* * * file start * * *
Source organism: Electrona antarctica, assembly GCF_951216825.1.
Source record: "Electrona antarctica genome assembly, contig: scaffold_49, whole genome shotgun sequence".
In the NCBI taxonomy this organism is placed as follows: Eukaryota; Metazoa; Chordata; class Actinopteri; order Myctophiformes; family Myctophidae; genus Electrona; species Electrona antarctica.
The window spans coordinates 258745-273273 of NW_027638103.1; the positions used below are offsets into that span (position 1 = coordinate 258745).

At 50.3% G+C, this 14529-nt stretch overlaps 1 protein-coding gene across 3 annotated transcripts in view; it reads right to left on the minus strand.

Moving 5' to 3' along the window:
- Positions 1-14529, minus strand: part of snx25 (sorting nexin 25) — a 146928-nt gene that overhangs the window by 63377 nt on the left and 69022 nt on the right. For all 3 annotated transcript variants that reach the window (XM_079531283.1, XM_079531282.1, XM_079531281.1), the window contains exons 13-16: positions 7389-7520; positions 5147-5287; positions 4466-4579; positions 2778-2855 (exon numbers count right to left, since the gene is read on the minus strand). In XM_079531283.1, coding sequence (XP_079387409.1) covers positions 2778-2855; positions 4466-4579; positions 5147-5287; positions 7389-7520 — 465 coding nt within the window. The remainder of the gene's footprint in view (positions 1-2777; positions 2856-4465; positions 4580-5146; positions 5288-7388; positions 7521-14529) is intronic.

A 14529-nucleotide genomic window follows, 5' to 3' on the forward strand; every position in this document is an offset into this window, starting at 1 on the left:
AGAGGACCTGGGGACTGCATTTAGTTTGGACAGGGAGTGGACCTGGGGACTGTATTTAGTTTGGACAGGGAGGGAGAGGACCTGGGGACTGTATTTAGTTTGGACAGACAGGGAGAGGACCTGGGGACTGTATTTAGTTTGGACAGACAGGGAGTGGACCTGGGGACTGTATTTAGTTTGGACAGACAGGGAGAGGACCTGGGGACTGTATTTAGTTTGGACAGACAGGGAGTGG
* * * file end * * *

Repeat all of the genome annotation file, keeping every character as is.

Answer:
Source organism: Electrona antarctica, assembly GCF_951216825.1.
Source record: "Electrona antarctica genome assembly, contig: scaffold_49, whole genome shotgun sequence".
In the NCBI taxonomy this organism is placed as follows: Eukaryota; Metazoa; Chordata; class Actinopteri; order Myctophiformes; family Myctophidae; genus Electrona; species Electrona antarctica.
The window spans coordinates 258745-273273 of NW_027638103.1; the positions used below are offsets into that span (position 1 = coordinate 258745).

At 50.3% G+C, this 14529-nt stretch overlaps 1 protein-coding gene across 3 annotated transcripts in view; it reads right to left on the minus strand.

Moving 5' to 3' along the window:
- Positions 1-14529, minus strand: part of snx25 (sorting nexin 25) — a 146928-nt gene that overhangs the window by 63377 nt on the left and 69022 nt on the right. For all 3 annotated transcript variants that reach the window (XM_079531283.1, XM_079531282.1, XM_079531281.1), the window contains exons 13-16: positions 7389-7520; positions 5147-5287; positions 4466-4579; positions 2778-2855 (exon numbers count right to left, since the gene is read on the minus strand). In XM_079531283.1, coding sequence (XP_079387409.1) covers positions 2778-2855; positions 4466-4579; positions 5147-5287; positions 7389-7520 — 465 coding nt within the window. The remainder of the gene's footprint in view (positions 1-2777; positions 2856-4465; positions 4580-5146; positions 5288-7388; positions 7521-14529) is intronic.

A 14529-nucleotide genomic window follows, 5' to 3' on the forward strand; every position in this document is an offset into this window, starting at 1 on the left:
AGAGGACCTGGGGACTGCATTTAGTTTGGACAGGGAGTGGACCTGGGGACTGTATTTAGTTTGGACAGGGAGGGAGAGGACCTGGGGACTGTATTTAGTTTGGACAGACAGGGAGAGGACCTGGGGACTGTATTTAGTTTGGACAGACAGGGAGTGGACCTGGGGACTGTATTTAGTTTGGACAGACAGGGAGAGGACCTGGGGACTGTATTTAGTTTGGACAGACAGGGAGTGG